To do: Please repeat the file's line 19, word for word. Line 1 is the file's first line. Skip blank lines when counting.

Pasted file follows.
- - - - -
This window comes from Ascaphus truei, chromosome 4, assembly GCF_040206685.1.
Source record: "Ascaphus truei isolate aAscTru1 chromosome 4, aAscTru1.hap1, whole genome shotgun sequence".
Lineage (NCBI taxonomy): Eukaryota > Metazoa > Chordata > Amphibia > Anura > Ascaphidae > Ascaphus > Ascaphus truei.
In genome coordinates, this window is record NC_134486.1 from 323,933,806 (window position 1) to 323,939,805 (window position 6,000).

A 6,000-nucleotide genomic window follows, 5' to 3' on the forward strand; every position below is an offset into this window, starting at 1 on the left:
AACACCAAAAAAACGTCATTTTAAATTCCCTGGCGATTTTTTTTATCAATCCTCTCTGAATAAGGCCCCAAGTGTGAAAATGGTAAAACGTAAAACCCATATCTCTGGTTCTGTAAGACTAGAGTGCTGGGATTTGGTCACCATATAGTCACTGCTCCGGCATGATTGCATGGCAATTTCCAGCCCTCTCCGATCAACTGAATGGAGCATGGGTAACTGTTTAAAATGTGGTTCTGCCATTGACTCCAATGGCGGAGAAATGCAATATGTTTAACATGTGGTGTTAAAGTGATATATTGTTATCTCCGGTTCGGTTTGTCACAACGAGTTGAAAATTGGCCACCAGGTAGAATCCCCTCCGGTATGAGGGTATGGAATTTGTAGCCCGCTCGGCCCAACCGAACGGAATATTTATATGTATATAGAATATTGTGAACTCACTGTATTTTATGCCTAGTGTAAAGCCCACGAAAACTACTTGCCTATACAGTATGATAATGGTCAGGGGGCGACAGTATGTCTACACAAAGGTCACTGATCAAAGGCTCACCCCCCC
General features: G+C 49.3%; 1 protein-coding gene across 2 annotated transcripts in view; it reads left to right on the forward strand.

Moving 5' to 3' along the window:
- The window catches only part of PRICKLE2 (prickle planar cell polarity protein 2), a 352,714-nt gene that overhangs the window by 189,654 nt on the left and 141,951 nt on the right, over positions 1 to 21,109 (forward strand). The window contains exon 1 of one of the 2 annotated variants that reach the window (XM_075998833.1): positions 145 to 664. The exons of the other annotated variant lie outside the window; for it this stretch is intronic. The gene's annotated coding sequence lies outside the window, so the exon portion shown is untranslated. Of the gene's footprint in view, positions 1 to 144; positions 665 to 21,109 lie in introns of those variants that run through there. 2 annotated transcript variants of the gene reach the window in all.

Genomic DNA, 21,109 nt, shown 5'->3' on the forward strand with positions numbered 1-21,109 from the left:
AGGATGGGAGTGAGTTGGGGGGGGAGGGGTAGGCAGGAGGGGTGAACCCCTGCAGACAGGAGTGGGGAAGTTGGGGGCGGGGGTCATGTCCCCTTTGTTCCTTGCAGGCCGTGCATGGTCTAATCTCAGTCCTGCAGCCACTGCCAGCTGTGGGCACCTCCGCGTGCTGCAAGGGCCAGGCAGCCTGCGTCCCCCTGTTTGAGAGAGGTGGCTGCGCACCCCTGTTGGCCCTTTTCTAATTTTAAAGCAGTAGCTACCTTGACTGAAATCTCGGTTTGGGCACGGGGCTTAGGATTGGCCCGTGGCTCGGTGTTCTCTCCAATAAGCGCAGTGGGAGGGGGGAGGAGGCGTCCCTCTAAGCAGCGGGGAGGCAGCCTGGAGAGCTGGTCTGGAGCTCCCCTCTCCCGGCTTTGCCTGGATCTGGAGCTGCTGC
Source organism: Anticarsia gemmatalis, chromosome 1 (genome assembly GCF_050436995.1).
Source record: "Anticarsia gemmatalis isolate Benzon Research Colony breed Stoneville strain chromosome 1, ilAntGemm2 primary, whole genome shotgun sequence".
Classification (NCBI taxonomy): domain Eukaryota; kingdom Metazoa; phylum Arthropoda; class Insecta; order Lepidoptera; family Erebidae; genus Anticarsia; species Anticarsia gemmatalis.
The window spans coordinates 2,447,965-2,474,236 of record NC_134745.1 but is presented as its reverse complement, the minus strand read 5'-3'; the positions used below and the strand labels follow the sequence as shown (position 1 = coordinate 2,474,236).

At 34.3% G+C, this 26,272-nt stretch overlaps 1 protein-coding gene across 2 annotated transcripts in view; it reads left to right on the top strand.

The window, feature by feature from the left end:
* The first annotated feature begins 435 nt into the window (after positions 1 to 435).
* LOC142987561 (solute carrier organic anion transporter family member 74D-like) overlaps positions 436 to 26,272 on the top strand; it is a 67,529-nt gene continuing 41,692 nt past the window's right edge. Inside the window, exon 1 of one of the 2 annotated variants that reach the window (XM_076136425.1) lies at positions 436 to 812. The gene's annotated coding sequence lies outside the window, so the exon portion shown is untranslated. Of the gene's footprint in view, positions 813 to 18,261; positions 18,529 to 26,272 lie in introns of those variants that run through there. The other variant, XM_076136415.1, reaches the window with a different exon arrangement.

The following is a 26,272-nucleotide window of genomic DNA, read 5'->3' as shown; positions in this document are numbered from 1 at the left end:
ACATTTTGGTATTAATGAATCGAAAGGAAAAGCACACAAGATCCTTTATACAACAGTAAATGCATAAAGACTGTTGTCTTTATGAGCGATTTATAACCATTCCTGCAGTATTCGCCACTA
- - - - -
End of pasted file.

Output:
* LOC142987561 (solute carrier organic anion transporter family member 74D-like) overlaps positions 436 to 26,272 on the top strand; it is a 67,529-nt gene continuing 41,692 nt past the window's right edge. Inside the window, exon 1 of one of the 2 annotated variants that reach the window (XM_076136425.1) lies at positions 436 to 812. The gene's annotated coding sequence lies outside the window, so the exon portion shown is untranslated. Of the gene's footprint in view, positions 813 to 18,261; positions 18,529 to 26,272 lie in introns of those variants that run through there. The other variant, XM_076136415.1, reaches the window with a different exon arrangement.